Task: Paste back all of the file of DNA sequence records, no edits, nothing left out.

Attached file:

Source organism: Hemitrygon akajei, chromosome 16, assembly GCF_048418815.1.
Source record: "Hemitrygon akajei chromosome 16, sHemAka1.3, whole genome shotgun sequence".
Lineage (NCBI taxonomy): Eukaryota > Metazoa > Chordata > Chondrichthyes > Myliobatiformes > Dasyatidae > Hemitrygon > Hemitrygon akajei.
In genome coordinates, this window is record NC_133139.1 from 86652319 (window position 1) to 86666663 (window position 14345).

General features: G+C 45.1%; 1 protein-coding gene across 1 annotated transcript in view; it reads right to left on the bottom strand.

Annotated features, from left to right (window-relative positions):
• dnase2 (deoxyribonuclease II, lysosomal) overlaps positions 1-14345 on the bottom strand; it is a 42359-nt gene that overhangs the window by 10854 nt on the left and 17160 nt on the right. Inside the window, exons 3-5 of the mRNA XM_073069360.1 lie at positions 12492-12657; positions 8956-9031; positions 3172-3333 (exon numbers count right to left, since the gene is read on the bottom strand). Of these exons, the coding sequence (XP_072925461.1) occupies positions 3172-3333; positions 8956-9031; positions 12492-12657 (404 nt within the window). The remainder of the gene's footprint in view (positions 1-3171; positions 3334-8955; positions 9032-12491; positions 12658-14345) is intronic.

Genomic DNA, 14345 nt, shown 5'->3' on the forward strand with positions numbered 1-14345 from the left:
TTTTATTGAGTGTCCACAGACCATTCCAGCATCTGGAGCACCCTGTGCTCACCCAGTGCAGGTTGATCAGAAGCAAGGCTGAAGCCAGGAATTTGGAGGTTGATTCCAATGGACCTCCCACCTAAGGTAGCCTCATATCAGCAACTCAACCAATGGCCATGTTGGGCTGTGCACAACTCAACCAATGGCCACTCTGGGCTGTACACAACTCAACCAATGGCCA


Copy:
Source organism: Hemitrygon akajei, chromosome 16, assembly GCF_048418815.1.
Source record: "Hemitrygon akajei chromosome 16, sHemAka1.3, whole genome shotgun sequence".
Lineage (NCBI taxonomy): Eukaryota > Metazoa > Chordata > Chondrichthyes > Myliobatiformes > Dasyatidae > Hemitrygon > Hemitrygon akajei.
In genome coordinates, this window is record NC_133139.1 from 86652319 (window position 1) to 86666663 (window position 14345).

General features: G+C 45.1%; 1 protein-coding gene across 1 annotated transcript in view; it reads right to left on the bottom strand.

Annotated features, from left to right (window-relative positions):
• dnase2 (deoxyribonuclease II, lysosomal) overlaps positions 1-14345 on the bottom strand; it is a 42359-nt gene that overhangs the window by 10854 nt on the left and 17160 nt on the right. Inside the window, exons 3-5 of the mRNA XM_073069360.1 lie at positions 12492-12657; positions 8956-9031; positions 3172-3333 (exon numbers count right to left, since the gene is read on the bottom strand). Of these exons, the coding sequence (XP_072925461.1) occupies positions 3172-3333; positions 8956-9031; positions 12492-12657 (404 nt within the window). The remainder of the gene's footprint in view (positions 1-3171; positions 3334-8955; positions 9032-12491; positions 12658-14345) is intronic.

Genomic DNA, 14345 nt, shown 5'->3' on the forward strand with positions numbered 1-14345 from the left:
TTTTATTGAGTGTCCACAGACCATTCCAGCATCTGGAGCACCCTGTGCTCACCCAGTGCAGGTTGATCAGAAGCAAGGCTGAAGCCAGGAATTTGGAGGTTGATTCCAATGGACCTCCCACCTAAGGTAGCCTCATATCAGCAACTCAACCAATGGCCATGTTGGGCTGTGCACAACTCAACCAATGGCCACTCTGGGCTGTACACAACTCAACCAATGGCCA